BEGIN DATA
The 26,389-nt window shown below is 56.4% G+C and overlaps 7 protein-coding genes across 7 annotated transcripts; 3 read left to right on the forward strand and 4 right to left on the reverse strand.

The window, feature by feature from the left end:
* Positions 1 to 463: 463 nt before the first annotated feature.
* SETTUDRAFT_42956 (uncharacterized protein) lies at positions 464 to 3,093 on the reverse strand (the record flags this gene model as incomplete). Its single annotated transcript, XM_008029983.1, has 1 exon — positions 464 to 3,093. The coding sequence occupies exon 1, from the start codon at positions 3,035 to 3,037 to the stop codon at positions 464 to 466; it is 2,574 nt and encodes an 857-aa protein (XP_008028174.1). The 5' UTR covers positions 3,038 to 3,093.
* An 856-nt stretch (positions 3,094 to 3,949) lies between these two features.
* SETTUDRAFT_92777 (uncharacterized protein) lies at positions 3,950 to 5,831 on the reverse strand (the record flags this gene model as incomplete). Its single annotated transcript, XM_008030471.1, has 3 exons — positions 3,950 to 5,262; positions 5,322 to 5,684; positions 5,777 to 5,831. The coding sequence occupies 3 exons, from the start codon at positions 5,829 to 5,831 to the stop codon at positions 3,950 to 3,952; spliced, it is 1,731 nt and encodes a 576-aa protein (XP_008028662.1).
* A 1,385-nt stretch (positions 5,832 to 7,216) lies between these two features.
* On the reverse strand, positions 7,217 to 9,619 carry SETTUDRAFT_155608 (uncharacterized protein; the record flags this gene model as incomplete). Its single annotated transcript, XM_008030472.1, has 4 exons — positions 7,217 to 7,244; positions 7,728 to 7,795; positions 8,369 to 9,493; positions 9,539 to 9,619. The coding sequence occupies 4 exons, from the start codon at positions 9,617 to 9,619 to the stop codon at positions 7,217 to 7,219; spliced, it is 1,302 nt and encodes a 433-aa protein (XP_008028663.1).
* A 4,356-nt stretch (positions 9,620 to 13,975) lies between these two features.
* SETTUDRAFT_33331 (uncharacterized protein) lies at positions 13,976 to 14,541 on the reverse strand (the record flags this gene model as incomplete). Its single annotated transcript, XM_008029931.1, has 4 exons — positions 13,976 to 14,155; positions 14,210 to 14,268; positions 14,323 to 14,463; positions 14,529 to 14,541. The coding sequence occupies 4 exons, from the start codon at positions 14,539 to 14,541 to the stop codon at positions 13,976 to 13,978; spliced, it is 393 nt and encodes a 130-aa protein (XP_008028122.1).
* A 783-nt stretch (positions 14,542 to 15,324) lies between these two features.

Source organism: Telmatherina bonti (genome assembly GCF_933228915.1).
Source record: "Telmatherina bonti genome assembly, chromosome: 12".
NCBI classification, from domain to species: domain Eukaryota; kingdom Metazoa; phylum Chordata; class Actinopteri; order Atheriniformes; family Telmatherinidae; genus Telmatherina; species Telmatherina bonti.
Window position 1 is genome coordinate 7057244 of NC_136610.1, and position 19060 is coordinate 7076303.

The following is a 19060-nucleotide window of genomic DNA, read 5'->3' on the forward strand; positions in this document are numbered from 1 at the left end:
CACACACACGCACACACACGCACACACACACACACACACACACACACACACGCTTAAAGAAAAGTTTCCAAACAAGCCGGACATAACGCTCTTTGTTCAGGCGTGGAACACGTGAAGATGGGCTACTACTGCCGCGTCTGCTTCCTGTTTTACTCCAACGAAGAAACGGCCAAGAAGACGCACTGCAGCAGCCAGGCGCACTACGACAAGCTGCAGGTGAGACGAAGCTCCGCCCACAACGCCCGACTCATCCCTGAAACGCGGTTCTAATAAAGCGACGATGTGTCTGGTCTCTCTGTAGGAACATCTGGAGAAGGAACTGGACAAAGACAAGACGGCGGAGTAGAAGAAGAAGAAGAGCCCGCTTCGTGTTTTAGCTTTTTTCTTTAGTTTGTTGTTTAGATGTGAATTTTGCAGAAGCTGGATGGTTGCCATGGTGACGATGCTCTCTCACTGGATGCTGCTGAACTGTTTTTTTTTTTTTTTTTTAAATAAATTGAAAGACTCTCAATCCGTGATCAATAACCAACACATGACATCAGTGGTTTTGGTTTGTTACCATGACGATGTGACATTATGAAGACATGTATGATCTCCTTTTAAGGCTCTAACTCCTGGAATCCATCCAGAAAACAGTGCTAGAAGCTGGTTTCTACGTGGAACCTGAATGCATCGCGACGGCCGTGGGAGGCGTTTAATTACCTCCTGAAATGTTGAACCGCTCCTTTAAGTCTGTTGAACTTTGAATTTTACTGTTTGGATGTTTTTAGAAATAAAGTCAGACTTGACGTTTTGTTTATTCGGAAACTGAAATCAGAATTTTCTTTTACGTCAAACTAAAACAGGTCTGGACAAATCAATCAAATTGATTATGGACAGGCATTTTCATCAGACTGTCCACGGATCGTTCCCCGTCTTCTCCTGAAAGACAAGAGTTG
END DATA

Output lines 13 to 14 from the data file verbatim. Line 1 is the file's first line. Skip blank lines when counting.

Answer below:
Source record: "Telmatherina bonti genome assembly, chromosome: 12".
NCBI classification, from domain to species: domain Eukaryota; kingdom Metazoa; phylum Chordata; class Actinopteri; order Atheriniformes; family Telmatherinidae; genus Telmatherina; species Telmatherina bonti.